Wednesday, March 7, 2012

March Secret Agent #8

TITLE: Distortion
GENRE: YA thriller

I coiled my hair into a loose bun and strained to get any breeze possible through the open window. With the A/C busted, the car felt like a freaking oven.

Mom lowered the shade against the glare of the blazing Arizona sun. After inspecting every mirror available for non-existent oncoming traffic, she eased the car into the two-lane street. "So, do you want to take another look at your new school?"

"Nope." Tomorrow was soon enough. Given half a chance, I'd be back in Detroit, starting tenth grade with my friends. Well, the remaining ones. Most of them had gone, leaving behind memories and foreclosed houses, just like us. Poor mom. She had loved our little ranch home. Now worry lines furrowed her once smooth forehead, and I'd swear that was white hair I could see among her auburn curls.

“Hey! What the—” Mom slammed the brakes. Considering she'd been doing twenty, all I felt was the slight tug of the seat belt.

I followed her wide-eyed gaze. An elderly woman stood in front of the car. Coils of silvery-gray hair escaped an orange, fringed scarf and tumbled over a thin, leathery brown face. A loose red tunic over a bright blue embroidered skirt completed her outfit. She must be the most colorful creature I'd seen in this dreary mining town.


  1. On your way...perhaps tighten up the old lady's description but your writing is punchy. nice one!

  2. I like this, but a few lines felt overdone, the last one especially. Either she was or wasn't the most colorful creature, not "she must be" and "dreary mining town" sounds cliche. But you have a great start, and I would read on.

    Good luck!

  3. This felt slightly over-written to me: loose bun, blazing sun, non-existent oncoming traffic, white hair, auburn curls, wide-eyed gaze, coils of silvery hair, orange, fringed scarf, thin, leathery brown face, dreary mining town.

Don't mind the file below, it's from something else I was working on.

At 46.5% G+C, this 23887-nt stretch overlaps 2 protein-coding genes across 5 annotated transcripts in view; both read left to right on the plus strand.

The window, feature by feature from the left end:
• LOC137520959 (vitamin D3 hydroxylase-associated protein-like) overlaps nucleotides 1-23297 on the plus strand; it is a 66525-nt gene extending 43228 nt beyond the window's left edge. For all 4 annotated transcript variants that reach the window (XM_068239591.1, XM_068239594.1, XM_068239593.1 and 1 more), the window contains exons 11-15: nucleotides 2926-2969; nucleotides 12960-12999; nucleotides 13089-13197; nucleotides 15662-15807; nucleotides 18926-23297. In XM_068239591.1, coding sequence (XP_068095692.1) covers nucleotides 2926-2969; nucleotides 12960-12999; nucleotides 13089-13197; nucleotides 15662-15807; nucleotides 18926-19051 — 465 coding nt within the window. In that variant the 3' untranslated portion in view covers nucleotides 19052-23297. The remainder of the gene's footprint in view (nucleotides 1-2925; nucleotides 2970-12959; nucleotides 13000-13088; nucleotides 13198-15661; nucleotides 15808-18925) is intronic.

None of those alone or spaced out would be a problem, but so close together I feel like I'm getting more description than story.

    That said, having lived in Arizona and having moved four states away my Freshman year, I understand what this character is facing and I would probably read one more page to see where you're going with this.

    Good luck!

  4. Everything was fine until the last paragraph which I think was too densely packed with decription. It yanks you out of the scene considering that the immediate interest is that someone just walked in front of the car and was almost hit. There could be a paragraph in between just to focus the action on a resolution and then the description later. I think the best part of your 250 is a narrator who actually shows some compassion for her mother instead of the snarky, sarcastic woe-is-me we usually get. SO that alone was unique and refreshing. Also, I think leaving Detroit for a "dreary mining town" might be a case of out of the frying pan and into the fire sort of thing so I think the logic behind that move needs to be explained quickly :)

  5. I think your vivid imagery and opening twists are getting bogged down in too much description. Every noun does not need an adjective. Still, I like the voice and were this in my slush, I'd keep reading.

  6. I think I've seen this opening before and I like this rewrite (totally ignore me if you've never been posted here and I just dreamed that other opening).

    I liked the voice and how observationally annoyed (without saying she's annoyed) the narrator is with how slow a driver her mother is.

    The last paragraph needs to be revamped--it's too much description dump that stalls the action, and it's edging on purplish prose.

    Btw, you've coiled hair twice in this one excerpt.

  7. I agree with other reviewers about the last paragraph -- way too many adjectives (10).

    But I like the set-up. Immediately wanted to know why most of her friends' families had gone (bad economy in auto industry?).

    I think you could add something in the first paragraph related to the mom's slow driving (it would affect how much breeze was actually generated!). Then, you wouldn't need the sentence beginning with 'Considering she'd...'

    I would keep reading because I want to know how the elderly woman figures into this!